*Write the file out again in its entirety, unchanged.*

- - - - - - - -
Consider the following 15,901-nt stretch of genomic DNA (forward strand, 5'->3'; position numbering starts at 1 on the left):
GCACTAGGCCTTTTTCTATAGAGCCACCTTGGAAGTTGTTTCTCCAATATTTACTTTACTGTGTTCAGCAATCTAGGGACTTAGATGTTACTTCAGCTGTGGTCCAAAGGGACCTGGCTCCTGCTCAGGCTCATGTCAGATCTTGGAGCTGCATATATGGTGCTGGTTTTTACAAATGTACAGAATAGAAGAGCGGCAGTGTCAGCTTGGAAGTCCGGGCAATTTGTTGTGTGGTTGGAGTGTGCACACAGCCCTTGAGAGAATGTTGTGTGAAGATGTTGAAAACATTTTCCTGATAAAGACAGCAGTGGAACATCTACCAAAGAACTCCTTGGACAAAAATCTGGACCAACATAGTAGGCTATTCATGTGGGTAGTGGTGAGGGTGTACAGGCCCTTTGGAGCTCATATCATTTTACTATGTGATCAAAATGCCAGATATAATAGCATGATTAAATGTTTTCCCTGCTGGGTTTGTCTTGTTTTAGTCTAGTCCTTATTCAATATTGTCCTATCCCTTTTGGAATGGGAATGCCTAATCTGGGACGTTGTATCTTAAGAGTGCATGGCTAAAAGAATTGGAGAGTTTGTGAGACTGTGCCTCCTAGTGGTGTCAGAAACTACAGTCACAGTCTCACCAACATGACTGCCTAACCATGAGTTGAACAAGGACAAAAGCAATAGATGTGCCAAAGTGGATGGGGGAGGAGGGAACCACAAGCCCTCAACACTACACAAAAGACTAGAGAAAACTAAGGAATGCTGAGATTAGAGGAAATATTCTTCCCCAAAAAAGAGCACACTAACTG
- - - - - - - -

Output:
Consider the following 15,901-nt stretch of genomic DNA (forward strand, 5'->3'; position numbering starts at 1 on the left):
GCACTAGGCCTTTTTCTATAGAGCCACCTTGGAAGTTGTTTCTCCAATATTTACTTTACTGTGTTCAGCAATCTAGGGACTTAGATGTTACTTCAGCTGTGGTCCAAAGGGACCTGGCTCCTGCTCAGGCTCATGTCAGATCTTGGAGCTGCATATATGGTGCTGGTTTTTACAAATGTACAGAATAGAAGAGCGGCAGTGTCAGCTTGGAAGTCCGGGCAATTTGTTGTGTGGTTGGAGTGTGCACACAGCCCTTGAGAGAATGTTGTGTGAAGATGTTGAAAACATTTTCCTGATAAAGACAGCAGTGGAACATCTACCAAAGAACTCCTTGGACAAAAATCTGGACCAACATAGTAGGCTATTCATGTGGGTAGTGGTGAGGGTGTACAGGCCCTTTGGAGCTCATATCATTTTACTATGTGATCAAAATGCCAGATATAATAGCATGATTAAATGTTTTCCCTGCTGGGTTTGTCTTGTTTTAGTCTAGTCCTTATTCAATATTGTCCTATCCCTTTTGGAATGGGAATGCCTAATCTGGGACGTTGTATCTTAAGAGTGCATGGCTAAAAGAATTGGAGAGTTTGTGAGACTGTGCCTCCTAGTGGTGTCAGAAACTACAGTCACAGTCTCACCAACATGACTGCCTAACCATGAGTTGAACAAGGACAAAAGCAATAGATGTGCCAAAGTGGATGGGGGAGGAGGGAACCACAAGCCCTCAACACTACACAAAAGACTAGAGAAAACTAAGGAATGCTGAGATTAGAGGAAATATTCTTCCCCAAAAAAGAGCACACTAACTG